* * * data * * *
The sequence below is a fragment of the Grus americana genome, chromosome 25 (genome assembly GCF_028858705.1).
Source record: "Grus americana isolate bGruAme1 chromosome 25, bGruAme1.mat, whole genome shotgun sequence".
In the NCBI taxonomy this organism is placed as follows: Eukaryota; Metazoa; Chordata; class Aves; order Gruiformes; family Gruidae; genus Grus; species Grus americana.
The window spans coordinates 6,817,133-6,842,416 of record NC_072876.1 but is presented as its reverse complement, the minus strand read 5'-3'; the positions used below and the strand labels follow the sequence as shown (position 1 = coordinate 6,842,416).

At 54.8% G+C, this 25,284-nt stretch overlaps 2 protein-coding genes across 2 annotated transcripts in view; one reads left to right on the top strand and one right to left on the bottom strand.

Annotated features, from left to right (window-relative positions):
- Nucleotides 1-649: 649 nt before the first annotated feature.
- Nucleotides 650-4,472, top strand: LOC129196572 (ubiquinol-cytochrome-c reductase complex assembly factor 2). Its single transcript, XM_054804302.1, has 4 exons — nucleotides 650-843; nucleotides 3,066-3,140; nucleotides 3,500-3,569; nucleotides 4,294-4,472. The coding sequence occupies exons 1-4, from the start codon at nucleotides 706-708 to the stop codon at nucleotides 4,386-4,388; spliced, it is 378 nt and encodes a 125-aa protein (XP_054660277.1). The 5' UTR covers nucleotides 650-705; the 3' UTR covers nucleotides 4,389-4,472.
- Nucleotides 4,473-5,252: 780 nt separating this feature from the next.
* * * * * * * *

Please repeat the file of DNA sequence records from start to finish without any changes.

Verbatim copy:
The sequence below is a fragment of the Grus americana genome, chromosome 25 (genome assembly GCF_028858705.1).
Source record: "Grus americana isolate bGruAme1 chromosome 25, bGruAme1.mat, whole genome shotgun sequence".
In the NCBI taxonomy this organism is placed as follows: Eukaryota; Metazoa; Chordata; class Aves; order Gruiformes; family Gruidae; genus Grus; species Grus americana.
The window spans coordinates 6,817,133-6,842,416 of record NC_072876.1 but is presented as its reverse complement, the minus strand read 5'-3'; the positions used below and the strand labels follow the sequence as shown (position 1 = coordinate 6,842,416).

At 54.8% G+C, this 25,284-nt stretch overlaps 2 protein-coding genes across 2 annotated transcripts in view; one reads left to right on the top strand and one right to left on the bottom strand.

Annotated features, from left to right (window-relative positions):
- Nucleotides 1-649: 649 nt before the first annotated feature.
- Nucleotides 650-4,472, top strand: LOC129196572 (ubiquinol-cytochrome-c reductase complex assembly factor 2). Its single transcript, XM_054804302.1, has 4 exons — nucleotides 650-843; nucleotides 3,066-3,140; nucleotides 3,500-3,569; nucleotides 4,294-4,472. The coding sequence occupies exons 1-4, from the start codon at nucleotides 706-708 to the stop codon at nucleotides 4,386-4,388; spliced, it is 378 nt and encodes a 125-aa protein (XP_054660277.1). The 5' UTR covers nucleotides 650-705; the 3' UTR covers nucleotides 4,389-4,472.
- Nucleotides 4,473-5,252: 780 nt separating this feature from the next.